Waste Management in Egypt – An Overview
- By Dr. Hisham Sherif

Solid waste management has become a major concern over the past few years in many developing countries and in Egypt the problem is further complicated due to various factors.

August 29 2021 By Dr. Hisham Sherif
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In Egypt, the problem is further complicated because the municipal solid waste management system lacks good governance and integration among stakeholders due to the lack of proper application of laws and the lack of definition of roles among stakeholders. These aspects pose severe health and environmental threats to Egyptian societies and waste their resources. Whereas, ISWM stands for reducing waste volume at source, improving sorting, increasing recycling, and recovering waste in the form of compost or energy.

The amount of solid waste in Egypt is about 75 million tons annually, while the amount of municipal solid waste reaches 22 million tons annually, with an annual increase of 3.8%. This translates to a total amount of municipal solid waste produced per day of 60,000 tons. This amount of local solid waste can be used to produce 4 million tons/year of RDF and 5 million tons/year of compost. The number of modern and future domestic solid waste treatment facilities (MRF, compost, and RDF) is close to 150 facilities in all Egyptian governorates.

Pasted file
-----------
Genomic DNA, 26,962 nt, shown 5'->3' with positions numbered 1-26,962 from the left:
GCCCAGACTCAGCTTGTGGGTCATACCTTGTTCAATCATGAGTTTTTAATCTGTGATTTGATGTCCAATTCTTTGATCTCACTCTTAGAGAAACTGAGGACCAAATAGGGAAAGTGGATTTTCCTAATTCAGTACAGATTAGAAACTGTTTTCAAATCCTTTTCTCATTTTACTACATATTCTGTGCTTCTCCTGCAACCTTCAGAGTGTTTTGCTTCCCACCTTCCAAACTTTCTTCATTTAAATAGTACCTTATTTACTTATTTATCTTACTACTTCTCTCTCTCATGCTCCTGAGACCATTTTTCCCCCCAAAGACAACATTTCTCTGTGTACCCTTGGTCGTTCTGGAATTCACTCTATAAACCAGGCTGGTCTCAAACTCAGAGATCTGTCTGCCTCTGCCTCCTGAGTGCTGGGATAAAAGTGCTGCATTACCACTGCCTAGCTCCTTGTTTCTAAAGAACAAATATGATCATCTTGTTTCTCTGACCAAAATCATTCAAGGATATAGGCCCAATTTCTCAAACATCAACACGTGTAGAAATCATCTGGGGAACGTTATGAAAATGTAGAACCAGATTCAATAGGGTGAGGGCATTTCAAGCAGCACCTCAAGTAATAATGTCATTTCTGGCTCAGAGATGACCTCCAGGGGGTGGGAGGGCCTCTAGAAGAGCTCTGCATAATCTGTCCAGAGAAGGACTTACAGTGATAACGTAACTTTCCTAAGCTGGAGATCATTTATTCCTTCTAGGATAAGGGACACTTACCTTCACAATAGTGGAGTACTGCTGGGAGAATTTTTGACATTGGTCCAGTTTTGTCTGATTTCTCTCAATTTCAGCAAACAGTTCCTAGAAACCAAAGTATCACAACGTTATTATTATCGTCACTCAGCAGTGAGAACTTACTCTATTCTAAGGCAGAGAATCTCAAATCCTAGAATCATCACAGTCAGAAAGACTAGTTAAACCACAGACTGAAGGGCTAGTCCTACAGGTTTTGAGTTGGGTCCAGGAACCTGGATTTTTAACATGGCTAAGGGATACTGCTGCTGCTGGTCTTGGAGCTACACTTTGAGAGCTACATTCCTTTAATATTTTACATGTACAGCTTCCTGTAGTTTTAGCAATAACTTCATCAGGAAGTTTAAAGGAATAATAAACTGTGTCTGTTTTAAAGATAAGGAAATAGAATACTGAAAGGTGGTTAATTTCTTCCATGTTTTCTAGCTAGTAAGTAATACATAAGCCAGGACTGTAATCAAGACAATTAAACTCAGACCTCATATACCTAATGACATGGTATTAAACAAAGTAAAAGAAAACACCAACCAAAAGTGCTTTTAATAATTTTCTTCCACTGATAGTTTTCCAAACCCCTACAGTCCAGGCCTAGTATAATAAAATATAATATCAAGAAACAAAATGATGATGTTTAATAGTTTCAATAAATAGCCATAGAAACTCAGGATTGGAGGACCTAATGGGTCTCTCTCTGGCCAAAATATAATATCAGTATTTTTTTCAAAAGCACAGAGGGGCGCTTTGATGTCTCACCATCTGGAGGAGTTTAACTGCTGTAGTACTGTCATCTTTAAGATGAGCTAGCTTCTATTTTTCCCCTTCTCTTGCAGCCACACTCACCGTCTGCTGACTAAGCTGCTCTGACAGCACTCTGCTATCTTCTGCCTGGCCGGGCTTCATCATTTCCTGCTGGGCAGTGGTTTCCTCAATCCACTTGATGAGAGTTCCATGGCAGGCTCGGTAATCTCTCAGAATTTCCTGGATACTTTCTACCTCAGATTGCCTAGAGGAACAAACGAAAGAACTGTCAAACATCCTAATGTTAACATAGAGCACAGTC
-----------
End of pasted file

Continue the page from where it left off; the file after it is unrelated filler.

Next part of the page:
The major challenges in the waste management in Egypt are:

  • Structural problems in the waste management industry, including lack of a nationwide collection infrastructure and an unconducive market to the byproducts of recycling i.e. (compost, RDF, and Recyclables).
  • Lack of incentives for the private sector, including minimal financial resources by the government to pay service fees to service providers who handle waste.
  • Fragmented institutional framework. The responsibility of solid waste management was split between the Ministry of State for Environment Affairs/EEAA, Ministry of Local Development, Ministry of Housing, Ministry of Health and Population, Ministry of Irrigation and Water Resources, Ministry of Agriculture and Land Reclamation, Ministry of Trade and Industry, Ministry of Higher Education, Ministry of transportation, and Ministry of Finance. Such fragmentation led to unclear institutional roles and responsibilities, duplication of efforts, and lack of technical, organizational, institutional capacity and accountability.